“I’ve been in racing 45 years now and I’ve been involved in many different aspects,” said White, who is also married to popular racing writer Tracy Gantz, whose stories appear in BloodHorse Magazine and The California Thoroughbred, which is published by the CTBA. “I started out in 1974 as a chart-caller and columnist with Daily Racing Form at Northwest tracks and I got promoted in 1981 to the position of reporter-columnist here at Santa Anita and all the other Southern California tracks.

“The racing during that period of time was incredible, as were the jockeys and trainers that I dealt with on a daily basis. In 1986, they assigned me to be the DRF chart-caller and I worked on this circuit in that positon until 1993.”

In addition to his print career at Daily Racing Form and as a free-lancer for several industry publications, White has also toiled as a racing steward in various locales–Yakima Meadows (1979), Les Bois Park in Boise, ID (1990s) and has been a licensed CHRB steward since 2010. His most recent CHRB assignment put him in the stewards’ stand at this year’s Los Alamitos Summer Thoroughbred Meet in July.

Following the 1993 Del Mar meeting, White hired on with the newly created HRTV, working as an on-air racing personality for some 20 years until taking his current position as Santa Anita’s Morning Line Maker.

With a soft spoken, low key demeanor that belies an intense passion for racing, White’s historical perspective and broad-based knowledge are legendary in racing circles.  Following is a question and answer session with White, who will also be making the official morning line for this year’s two-day Breeders’ Cup World Championships on Nov. 1 & 2.

     Q                Who’s your all-time favorite horse?

     A                No question, it’s (Washington-bred) Turbulator.  He didn’t race as a 2-year-old because he became so ill that he very nearly died. He didn’t race as a 3-year-old because he severely injured a knee on a farm. His breeder, owner and trainer, Tom Crawford, then tried to trade the horse for two cows. But due to the injured knee, the swap didn’t take place. Turbulator finally did make it to the races as a 4-year-old in 1969.  He lost his first three starts, but then won seven straight in just nine weeks from six furlongs to two miles at Playfair. In 1970, Turbulator broke three track records, one of those also being a world record. In another of his 1970 victories, he carried 134 pounds. A huge fan favorite, there were Turbulator T-shirts, coffee mugs, campaign buttons and refrigerator magnets, all items I possess to this day, along with two of the shoes he wore when he broke the world record for 6 ½ furlongs.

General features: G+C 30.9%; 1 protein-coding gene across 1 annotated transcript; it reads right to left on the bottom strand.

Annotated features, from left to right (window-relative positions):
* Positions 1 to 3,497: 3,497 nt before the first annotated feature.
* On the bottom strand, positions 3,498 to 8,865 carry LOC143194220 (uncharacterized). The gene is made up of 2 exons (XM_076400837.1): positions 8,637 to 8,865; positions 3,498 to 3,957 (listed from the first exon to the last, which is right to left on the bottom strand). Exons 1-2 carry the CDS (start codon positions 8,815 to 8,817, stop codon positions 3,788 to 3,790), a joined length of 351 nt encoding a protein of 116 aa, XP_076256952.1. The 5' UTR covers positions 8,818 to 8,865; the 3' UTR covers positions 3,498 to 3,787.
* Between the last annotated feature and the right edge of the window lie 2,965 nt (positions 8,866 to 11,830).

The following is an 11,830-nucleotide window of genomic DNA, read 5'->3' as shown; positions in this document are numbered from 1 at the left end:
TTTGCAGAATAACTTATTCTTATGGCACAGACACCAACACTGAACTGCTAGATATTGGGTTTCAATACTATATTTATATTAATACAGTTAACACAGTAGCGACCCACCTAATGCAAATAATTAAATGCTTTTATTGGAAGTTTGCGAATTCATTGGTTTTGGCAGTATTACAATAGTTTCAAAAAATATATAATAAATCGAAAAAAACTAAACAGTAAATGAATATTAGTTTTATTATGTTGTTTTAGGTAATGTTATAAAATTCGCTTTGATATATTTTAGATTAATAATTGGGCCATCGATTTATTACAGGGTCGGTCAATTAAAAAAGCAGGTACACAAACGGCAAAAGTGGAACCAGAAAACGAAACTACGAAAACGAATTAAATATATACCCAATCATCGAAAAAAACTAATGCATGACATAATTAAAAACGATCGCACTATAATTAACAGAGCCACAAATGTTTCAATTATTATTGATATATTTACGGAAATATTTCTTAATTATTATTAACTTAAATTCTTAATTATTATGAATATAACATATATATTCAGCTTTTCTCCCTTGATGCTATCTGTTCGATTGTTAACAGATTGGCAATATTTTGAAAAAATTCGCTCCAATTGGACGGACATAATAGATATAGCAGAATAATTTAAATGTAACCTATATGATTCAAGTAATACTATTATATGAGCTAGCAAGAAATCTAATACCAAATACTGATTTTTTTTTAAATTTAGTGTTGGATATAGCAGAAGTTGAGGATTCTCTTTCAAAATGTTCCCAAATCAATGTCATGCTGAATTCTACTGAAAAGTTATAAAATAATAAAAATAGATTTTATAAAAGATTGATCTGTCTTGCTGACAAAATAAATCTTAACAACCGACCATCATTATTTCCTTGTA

Q                Favorite all-time jockey?

     A                Laffit Pincay, Jr., although Bill Shoemaker, Gary Stevens, Eddie Delahoussaye and Joe Baze, Russell’s father, certainly all rank right up there. I’ve said many times that if I ever needed a horse to win a race or I would die, I would pick Laffit to ride the horse. On the last day I was ever at Longacres, in a prime example of Laffit’s sheer strength on horseback, he won the 1986 Longacres Mile by a neck on Skywalker.  I flew back to LA on the plane with Skywalker and his trainer, Michael Whittingham.  Skywalker would go on to win the Breeders’ Cup Classic later that year with Pincay aboard.

     Q                Favorite all-time trainer?

     A                It’s a dead heat between Charlie Whittingham and Laz Barrera. I was very lucky to get to know them both quite well. They were incredible horsemen and wonderful people. I miss them a lot.

     Q                Favorite all-time race?

     A                It’s another dead heat, this time Secretariat’s spectacular 31-length Belmont Stakes victory to sweep the Triple Crown in 1973 and Zenyatta’s sensational win in the 2009 Breeders’ Cup Classic at Santa Anita, which I saw in person…As I stood in the mass of humanity during Zenyatta’s furious late charge to become the first female Thoroughbred to ever win the Classic, I was so overcome with emotion that I had tears in my eyes.

     Q                You’ve had so many great moments in racing, I know Justify’s Kentucky Derby win last year ranks way up there?

     A                As we all know, Justify didn’t make it to the races until Feb. 18 here at Santa Anita. I managed to get a one hundred dollar future book wager on him at 100 to one to win the Kentucky Derby, so that was pretty incredible. But my biggest score was hitting a Pick Six at Santa Anita that paid $45,981.  It was on Dec. 28, 2003, and I did it on a $120 ticket.

     Q                If you retired tomorrow, what would you do for kicks?

     A                I honestly don’t know. My feeling is I will cross that bridge when I get to it.